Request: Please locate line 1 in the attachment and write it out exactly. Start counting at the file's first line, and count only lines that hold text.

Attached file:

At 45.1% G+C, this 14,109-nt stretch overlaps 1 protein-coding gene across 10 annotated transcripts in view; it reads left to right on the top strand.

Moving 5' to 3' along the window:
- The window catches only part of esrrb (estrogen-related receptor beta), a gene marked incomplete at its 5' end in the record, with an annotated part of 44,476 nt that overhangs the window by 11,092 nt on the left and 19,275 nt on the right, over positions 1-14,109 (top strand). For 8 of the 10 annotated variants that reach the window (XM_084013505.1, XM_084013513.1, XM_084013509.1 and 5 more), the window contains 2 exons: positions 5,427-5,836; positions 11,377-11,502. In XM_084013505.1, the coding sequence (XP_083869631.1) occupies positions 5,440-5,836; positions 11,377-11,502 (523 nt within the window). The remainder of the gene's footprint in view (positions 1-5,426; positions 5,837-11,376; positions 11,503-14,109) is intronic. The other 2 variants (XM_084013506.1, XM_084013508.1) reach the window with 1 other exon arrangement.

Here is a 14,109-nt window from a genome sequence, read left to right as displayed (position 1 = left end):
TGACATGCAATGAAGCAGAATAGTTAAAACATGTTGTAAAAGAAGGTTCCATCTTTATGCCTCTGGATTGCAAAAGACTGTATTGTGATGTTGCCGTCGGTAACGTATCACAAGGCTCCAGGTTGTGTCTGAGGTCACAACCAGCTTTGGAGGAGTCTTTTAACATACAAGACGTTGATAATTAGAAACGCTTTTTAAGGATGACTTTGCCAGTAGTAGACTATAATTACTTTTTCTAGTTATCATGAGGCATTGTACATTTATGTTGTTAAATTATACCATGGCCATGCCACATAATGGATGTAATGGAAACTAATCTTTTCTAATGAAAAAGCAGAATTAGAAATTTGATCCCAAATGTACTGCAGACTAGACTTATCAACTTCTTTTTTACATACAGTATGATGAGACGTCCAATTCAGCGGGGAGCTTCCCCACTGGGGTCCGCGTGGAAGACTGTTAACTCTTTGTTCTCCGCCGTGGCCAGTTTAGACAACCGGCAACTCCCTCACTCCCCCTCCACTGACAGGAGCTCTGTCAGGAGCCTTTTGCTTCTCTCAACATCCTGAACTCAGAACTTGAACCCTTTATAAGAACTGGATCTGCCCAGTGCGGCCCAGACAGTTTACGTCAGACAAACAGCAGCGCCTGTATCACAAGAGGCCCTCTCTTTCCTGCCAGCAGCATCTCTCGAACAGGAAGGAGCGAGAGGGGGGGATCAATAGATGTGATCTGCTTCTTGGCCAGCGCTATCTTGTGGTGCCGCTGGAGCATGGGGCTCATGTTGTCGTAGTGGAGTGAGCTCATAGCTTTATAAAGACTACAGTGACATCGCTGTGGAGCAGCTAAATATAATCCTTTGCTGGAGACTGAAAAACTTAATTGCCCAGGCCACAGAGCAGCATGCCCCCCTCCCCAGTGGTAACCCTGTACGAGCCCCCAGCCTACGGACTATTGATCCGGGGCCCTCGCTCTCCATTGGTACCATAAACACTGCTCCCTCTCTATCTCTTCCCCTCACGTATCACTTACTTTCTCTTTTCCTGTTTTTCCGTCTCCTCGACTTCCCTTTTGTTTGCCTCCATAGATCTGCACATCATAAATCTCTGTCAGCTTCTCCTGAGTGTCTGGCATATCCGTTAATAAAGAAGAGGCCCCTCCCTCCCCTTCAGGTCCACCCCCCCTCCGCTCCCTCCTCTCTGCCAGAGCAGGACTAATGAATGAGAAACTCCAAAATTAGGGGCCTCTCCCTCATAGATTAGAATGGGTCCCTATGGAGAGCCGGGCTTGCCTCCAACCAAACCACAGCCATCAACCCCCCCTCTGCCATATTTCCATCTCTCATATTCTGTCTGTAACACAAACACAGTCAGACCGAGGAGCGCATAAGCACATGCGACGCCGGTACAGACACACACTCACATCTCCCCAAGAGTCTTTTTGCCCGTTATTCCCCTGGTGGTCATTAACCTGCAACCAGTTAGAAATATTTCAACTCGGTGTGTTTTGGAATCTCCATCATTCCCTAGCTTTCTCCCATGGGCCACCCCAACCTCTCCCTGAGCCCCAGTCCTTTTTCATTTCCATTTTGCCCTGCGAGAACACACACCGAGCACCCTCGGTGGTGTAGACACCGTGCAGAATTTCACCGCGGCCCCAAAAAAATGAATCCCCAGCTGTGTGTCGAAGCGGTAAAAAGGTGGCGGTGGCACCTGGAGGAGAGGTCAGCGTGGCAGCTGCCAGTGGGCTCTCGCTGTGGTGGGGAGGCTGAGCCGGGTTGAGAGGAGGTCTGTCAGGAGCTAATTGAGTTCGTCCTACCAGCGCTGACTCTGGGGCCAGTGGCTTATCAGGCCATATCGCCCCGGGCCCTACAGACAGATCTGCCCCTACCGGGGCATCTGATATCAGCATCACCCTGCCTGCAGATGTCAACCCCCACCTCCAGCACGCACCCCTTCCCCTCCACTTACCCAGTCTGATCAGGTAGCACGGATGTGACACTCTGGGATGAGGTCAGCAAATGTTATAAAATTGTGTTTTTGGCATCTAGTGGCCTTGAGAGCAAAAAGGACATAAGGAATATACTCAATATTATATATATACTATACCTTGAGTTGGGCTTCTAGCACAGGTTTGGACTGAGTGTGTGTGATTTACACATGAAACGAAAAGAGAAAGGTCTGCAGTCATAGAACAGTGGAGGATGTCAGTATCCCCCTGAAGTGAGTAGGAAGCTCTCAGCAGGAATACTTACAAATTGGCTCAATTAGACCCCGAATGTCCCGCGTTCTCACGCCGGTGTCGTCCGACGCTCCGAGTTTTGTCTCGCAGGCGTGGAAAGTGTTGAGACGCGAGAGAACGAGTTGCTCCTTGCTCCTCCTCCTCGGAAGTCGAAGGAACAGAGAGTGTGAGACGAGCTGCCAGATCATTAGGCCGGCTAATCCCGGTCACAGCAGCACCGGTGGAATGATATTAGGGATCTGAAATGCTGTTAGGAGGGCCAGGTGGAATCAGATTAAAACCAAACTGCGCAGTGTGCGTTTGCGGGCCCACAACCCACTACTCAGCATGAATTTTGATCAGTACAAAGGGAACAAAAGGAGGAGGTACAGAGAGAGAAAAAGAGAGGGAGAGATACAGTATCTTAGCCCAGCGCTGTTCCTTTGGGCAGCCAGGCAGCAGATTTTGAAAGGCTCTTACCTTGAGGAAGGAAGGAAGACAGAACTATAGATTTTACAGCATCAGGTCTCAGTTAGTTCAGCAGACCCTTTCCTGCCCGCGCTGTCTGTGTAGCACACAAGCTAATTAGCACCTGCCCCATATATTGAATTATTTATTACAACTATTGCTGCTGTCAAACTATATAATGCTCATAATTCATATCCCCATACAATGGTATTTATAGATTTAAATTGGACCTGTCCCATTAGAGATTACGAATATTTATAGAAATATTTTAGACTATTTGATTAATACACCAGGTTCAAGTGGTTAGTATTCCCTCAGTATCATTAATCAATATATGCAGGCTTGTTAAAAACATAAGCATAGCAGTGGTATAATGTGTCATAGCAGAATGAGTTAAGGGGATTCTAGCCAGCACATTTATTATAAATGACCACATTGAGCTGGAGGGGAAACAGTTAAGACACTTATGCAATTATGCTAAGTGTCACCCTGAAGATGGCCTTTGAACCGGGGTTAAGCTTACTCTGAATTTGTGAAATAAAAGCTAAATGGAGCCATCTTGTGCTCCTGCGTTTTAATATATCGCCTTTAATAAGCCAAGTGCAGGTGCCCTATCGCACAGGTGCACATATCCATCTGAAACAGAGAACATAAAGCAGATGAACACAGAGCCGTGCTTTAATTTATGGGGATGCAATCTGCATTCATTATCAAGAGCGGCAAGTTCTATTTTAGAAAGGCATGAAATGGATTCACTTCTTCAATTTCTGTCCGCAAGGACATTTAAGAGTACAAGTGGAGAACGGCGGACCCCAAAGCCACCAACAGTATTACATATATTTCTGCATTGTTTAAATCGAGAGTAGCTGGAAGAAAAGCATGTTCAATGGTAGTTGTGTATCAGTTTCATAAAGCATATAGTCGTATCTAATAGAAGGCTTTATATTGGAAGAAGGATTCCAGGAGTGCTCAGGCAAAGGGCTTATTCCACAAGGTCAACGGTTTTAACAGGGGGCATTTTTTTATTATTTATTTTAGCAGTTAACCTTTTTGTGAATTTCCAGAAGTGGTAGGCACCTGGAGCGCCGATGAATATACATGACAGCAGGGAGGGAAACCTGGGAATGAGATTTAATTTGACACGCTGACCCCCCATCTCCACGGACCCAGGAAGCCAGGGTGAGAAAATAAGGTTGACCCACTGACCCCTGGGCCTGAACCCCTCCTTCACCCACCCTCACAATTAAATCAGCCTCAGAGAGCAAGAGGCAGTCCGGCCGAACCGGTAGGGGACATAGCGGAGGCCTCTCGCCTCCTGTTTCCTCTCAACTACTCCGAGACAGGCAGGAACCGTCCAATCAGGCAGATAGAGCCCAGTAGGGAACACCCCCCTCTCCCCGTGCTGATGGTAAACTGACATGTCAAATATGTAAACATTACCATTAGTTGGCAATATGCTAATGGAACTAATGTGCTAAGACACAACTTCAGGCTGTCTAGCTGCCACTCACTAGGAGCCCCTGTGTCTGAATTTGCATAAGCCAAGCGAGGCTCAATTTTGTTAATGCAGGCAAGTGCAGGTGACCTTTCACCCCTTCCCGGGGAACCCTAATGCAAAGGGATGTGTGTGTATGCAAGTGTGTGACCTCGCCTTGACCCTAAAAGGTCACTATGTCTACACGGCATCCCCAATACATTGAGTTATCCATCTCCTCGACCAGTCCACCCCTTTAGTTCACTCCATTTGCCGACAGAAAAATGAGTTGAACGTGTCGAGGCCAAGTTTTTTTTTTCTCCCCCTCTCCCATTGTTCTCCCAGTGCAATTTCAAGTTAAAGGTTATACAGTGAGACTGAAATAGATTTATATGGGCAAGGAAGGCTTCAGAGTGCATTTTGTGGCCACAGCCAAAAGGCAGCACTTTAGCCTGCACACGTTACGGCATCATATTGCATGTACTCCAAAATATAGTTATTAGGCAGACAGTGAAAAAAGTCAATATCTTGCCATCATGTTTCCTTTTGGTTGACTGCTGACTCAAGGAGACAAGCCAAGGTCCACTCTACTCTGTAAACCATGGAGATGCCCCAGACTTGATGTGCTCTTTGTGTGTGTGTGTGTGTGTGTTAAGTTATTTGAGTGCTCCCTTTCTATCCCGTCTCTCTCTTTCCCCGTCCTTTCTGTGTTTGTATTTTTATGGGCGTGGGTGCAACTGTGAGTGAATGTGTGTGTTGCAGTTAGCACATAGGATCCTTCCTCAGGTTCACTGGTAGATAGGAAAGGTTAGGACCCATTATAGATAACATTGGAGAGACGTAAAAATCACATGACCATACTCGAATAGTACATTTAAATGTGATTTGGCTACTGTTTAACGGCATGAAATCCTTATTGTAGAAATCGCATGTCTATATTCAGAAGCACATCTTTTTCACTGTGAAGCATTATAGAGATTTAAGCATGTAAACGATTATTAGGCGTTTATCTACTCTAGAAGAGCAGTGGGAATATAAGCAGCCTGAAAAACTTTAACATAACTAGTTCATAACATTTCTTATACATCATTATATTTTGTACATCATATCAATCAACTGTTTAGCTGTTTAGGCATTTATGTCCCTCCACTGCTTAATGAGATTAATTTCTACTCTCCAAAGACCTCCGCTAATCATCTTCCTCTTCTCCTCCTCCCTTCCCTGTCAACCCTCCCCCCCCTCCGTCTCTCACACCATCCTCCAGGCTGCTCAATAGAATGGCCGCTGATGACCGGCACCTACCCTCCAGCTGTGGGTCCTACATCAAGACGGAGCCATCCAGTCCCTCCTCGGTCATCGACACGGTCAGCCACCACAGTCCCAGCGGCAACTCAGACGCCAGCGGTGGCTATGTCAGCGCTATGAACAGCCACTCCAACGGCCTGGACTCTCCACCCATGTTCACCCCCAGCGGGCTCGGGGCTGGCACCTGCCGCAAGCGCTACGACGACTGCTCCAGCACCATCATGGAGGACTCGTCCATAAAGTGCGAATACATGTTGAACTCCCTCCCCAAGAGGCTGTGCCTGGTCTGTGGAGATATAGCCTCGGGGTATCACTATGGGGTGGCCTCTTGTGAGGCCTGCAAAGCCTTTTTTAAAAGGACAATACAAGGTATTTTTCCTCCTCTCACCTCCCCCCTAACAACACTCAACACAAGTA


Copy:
At 45.1% G+C, this 14,109-nt stretch overlaps 1 protein-coding gene across 10 annotated transcripts in view; it reads left to right on the top strand.